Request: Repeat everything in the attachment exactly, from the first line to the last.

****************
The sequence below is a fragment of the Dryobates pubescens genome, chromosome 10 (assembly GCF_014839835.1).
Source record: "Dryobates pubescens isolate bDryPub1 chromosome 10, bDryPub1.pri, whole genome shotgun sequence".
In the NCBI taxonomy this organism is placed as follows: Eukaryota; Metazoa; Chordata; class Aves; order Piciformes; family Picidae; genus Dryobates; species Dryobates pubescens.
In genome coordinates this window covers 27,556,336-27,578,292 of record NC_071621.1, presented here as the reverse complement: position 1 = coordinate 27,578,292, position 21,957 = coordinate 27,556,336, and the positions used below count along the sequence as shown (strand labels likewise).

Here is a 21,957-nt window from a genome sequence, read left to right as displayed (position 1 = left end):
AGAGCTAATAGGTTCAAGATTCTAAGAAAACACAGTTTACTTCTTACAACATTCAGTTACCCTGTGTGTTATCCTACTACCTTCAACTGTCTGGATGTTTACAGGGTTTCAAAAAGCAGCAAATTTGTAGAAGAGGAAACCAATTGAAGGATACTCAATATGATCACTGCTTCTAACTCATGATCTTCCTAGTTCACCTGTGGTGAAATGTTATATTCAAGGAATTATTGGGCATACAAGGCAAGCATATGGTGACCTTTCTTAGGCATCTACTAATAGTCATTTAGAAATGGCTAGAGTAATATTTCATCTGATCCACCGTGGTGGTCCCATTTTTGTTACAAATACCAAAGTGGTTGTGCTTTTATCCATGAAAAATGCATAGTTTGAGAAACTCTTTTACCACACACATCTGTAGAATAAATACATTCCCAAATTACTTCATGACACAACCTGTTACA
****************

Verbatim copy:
The sequence below is a fragment of the Dryobates pubescens genome, chromosome 10 (assembly GCF_014839835.1).
Source record: "Dryobates pubescens isolate bDryPub1 chromosome 10, bDryPub1.pri, whole genome shotgun sequence".
In the NCBI taxonomy this organism is placed as follows: Eukaryota; Metazoa; Chordata; class Aves; order Piciformes; family Picidae; genus Dryobates; species Dryobates pubescens.
In genome coordinates this window covers 27,556,336-27,578,292 of record NC_071621.1, presented here as the reverse complement: position 1 = coordinate 27,578,292, position 21,957 = coordinate 27,556,336, and the positions used below count along the sequence as shown (strand labels likewise).

Here is a 21,957-nt window from a genome sequence, read left to right as displayed (position 1 = left end):
AGAGCTAATAGGTTCAAGATTCTAAGAAAACACAGTTTACTTCTTACAACATTCAGTTACCCTGTGTGTTATCCTACTACCTTCAACTGTCTGGATGTTTACAGGGTTTCAAAAAGCAGCAAATTTGTAGAAGAGGAAACCAATTGAAGGATACTCAATATGATCACTGCTTCTAACTCATGATCTTCCTAGTTCACCTGTGGTGAAATGTTATATTCAAGGAATTATTGGGCATACAAGGCAAGCATATGGTGACCTTTCTTAGGCATCTACTAATAGTCATTTAGAAATGGCTAGAGTAATATTTCATCTGATCCACCGTGGTGGTCCCATTTTTGTTACAAATACCAAAGTGGTTGTGCTTTTATCCATGAAAAATGCATAGTTTGAGAAACTCTTTTACCACACACATCTGTAGAATAAATACATTCCCAAATTACTTCATGACACAACCTGTTACA